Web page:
NOTE TO BLOG VISITORS - I am not currently doing noodle restaurant visit reports, but focusing on diving more deeply into noodle research, so this blog will be updated less frequently. For the latest Asian noodle news, and features from external sources, follow
Friday, October 20, 2017
Even in noodle blogging quasi-semi-retirement, there was no way I could get through a road trip to New York City, upstate NY and Vermont without a noodle joint screaming for my attention, if not necessarily my approval. The EAT ME! in this instance came from Mu Ramen in Long Island City.
Mu Ramen, of course, is the enterprise that Pete Wells put at the top of his New York ramen list when it was but a pop-up inside a bagel shop, and it kept the plaudits coming after becoming (quite literally) a brick-and-mortar establishment. Were I a rameniac, which I am not, this would have drawn me to the place in a New York minute, but a second, more practical reason conspired to draw me there: Mu Ramen is a mere 5 minute walk from my daughter's railroad flat where I was staying.
There was a fifteen-minute wait for seats at the communal table on a Wednesday night when we arrived at 7:15. As expected, they were out of their limited-production house ramen. Rachel ordered the tonkotsu and I the spicy miso ramen. We also ordered a "Okonomiyaki" which was actually four slices of a conventional pancake topped with foie gras-infused maple syrup and trout. The chef worked under Thomas Keller at Per Se and likes his quotation marks.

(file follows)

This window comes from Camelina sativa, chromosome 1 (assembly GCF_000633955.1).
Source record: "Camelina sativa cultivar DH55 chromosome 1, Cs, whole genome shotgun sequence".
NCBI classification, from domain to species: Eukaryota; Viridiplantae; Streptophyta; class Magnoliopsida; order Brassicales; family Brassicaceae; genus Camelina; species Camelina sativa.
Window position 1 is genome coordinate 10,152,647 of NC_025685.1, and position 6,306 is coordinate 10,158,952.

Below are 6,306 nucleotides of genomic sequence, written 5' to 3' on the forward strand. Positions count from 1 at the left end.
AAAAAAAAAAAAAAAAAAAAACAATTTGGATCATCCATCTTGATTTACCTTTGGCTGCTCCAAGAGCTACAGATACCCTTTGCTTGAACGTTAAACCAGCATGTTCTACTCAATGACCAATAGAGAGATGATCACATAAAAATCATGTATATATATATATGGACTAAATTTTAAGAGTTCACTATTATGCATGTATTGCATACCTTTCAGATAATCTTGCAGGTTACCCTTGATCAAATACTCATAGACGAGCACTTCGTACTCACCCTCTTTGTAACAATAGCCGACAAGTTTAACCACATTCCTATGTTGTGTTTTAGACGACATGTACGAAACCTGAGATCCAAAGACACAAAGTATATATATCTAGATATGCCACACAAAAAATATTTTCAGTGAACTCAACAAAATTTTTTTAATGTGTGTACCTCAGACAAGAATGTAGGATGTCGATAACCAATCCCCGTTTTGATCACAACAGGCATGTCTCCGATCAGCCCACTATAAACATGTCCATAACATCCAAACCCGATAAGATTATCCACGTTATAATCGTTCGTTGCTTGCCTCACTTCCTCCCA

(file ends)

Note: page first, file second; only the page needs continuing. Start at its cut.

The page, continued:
My daughter's tonkotsu ramen (above) came with fine, straight noodles in a smooth, satisfying broth, and hog jowl instead of the more familiar melt-in-the-mouth chashu, a variant I, for one, appreciated (she gave me a sample bite). My spicy miso came with thicker, curly noodles and pork which had hacked (but not minced). The broth wasn't particularly spicy, but the use of red miso added to the complexity.
I liked Mu Ramen. If I were to reach for a superlative, I'd say it was probably the loudest ramen bar I have ever been in, with jazz and pop music bouncing off the brick-and-mortar walls and the joyful noise of conversation trying to rise above. No faux contemplative-ness to the noodle slurping here. Perhaps the no-reservation and cash-only policies have also served to de-hipsterfy the experience at Mu, leaving it one of simply enjoying the fare, which is as good and inventive as that of any ramen-ya I have visited.
Now, if one only could pick up some bagels on the way out. Nu?